Dyed Deer Body Hair
Individual deer guard hairs are tapered hollow tubes. Being hollow gives deer hair a number of compelling properties. The air trapped inside the hollow hair makes it lighter than water. It remains so if the open end of the trimmed hair is closed of during the tying process, such as tying down the wing of an Elk Hair Caddis (which might just as well been called a Deer Hair Caddis, since many are tied with deer hair).
Between these guard hairs is a layer of fine under-fur, more in winter, less in summer. Deer like most wild animals shed or grow new hair seasonally to compensate for the average air temperature. Most deer hair sold for fly tying is a byproduct of State hunting seasons, which normally occur in the fall and winter. Therefore some furn will be encountered when using deer hair. For most tying applications it is better to remove the under-fur before it is stacked for wings. This is easily done with a fine comb by grasping the hair by the tips after it has been trimmed from the hide and combing toward the butts. The guard hairs are easily organised with a hair stacker for wings on dry flies used for fishing rough water.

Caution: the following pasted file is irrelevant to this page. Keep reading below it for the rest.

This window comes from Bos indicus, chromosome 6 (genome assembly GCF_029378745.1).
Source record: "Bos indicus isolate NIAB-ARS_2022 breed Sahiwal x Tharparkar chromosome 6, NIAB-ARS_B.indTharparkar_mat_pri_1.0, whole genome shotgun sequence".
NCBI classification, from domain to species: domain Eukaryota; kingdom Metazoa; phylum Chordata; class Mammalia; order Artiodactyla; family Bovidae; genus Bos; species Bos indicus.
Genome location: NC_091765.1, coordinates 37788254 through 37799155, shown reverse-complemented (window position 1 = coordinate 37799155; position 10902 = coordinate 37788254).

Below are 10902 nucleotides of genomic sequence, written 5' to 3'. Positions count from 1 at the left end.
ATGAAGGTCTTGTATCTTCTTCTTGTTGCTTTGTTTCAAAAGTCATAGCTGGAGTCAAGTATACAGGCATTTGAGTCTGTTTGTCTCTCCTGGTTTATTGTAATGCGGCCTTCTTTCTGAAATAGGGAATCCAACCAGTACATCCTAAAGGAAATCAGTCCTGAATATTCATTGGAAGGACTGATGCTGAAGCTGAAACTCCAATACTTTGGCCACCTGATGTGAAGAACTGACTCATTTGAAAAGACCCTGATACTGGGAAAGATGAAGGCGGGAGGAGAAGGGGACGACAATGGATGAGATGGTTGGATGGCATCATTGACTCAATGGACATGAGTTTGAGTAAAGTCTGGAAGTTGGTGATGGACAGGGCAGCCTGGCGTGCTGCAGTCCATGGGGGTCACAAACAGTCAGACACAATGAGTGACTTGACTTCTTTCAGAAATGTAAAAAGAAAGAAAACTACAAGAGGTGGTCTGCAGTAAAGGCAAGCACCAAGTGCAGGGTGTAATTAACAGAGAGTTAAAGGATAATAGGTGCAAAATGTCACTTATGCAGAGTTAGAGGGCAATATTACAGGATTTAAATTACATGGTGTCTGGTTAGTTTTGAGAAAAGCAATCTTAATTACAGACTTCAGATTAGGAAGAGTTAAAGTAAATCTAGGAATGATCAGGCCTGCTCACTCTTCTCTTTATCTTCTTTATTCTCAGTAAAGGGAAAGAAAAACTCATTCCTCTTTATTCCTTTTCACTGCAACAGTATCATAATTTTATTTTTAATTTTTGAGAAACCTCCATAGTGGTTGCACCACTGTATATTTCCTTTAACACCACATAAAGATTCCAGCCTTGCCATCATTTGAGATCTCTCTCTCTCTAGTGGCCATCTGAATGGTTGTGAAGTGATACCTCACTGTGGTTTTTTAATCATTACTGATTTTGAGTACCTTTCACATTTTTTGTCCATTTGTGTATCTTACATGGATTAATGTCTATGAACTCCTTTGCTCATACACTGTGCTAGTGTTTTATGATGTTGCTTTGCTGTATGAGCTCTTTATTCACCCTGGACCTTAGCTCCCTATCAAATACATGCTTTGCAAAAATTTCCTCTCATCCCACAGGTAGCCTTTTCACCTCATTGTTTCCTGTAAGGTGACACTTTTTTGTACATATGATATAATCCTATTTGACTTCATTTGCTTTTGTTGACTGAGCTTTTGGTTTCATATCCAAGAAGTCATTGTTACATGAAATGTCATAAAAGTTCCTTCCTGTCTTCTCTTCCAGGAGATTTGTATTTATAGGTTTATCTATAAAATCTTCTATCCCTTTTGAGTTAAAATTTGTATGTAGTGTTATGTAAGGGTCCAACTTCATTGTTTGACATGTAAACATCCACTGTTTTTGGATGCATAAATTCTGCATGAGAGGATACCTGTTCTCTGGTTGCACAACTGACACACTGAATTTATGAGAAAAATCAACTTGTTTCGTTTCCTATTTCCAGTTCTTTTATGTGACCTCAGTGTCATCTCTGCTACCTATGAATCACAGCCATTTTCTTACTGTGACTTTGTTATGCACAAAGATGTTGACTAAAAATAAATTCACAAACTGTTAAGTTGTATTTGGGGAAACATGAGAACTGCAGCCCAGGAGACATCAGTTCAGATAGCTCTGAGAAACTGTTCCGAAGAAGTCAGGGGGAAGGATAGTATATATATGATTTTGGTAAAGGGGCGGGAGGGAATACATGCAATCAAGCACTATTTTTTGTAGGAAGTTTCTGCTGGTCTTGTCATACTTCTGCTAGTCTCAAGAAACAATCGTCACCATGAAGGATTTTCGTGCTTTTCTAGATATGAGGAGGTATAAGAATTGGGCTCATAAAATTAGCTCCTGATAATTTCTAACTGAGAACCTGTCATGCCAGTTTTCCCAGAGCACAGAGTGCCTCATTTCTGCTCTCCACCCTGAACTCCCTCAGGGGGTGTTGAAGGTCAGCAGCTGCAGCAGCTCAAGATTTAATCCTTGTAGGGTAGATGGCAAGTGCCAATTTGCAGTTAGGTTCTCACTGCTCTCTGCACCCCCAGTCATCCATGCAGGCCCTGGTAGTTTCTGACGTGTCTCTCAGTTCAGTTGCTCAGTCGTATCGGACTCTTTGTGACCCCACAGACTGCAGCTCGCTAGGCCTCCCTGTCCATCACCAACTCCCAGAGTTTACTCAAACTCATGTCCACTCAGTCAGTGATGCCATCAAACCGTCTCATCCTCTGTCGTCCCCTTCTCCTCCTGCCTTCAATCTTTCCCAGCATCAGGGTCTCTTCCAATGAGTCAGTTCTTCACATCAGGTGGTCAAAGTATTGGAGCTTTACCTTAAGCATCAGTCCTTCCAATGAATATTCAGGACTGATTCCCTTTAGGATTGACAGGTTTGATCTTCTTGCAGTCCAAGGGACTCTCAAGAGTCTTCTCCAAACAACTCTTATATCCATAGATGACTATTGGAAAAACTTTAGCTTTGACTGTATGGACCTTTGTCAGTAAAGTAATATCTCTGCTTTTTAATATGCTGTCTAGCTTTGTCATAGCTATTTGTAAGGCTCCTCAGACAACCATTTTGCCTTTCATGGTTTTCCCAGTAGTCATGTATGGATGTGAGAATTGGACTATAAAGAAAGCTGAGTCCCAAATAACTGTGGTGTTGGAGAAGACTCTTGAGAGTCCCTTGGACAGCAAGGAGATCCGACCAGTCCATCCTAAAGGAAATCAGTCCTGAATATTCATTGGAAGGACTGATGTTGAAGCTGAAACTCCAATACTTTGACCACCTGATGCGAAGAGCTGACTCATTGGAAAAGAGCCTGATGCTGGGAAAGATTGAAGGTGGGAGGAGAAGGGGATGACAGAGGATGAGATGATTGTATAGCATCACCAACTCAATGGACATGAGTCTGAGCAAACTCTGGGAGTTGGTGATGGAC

Since deer body hair is hollow it compresses easily when thread is wrapped around a bundle of it. When compressed in the middle a bundle of deer hair tends to flare at each end. Often a number of flared bundles are wrapped around a hook and then compressed together to form a rough cylindrical shape. This rough cylinder is often trimmed and sculpted into a three dimensional shape of form the body or head of a fly.
These patches of soft tanned deer hide hold perfectly clean and bug free hair in optimal organization. The colors are vibrant clear to the skin and are earthy shades the that mimic nature. Now you can match the exact color of caddis wings, or frog bellies and backs. You can now tie muddler minnow heads in colors that steelhead find absolutely irresistible.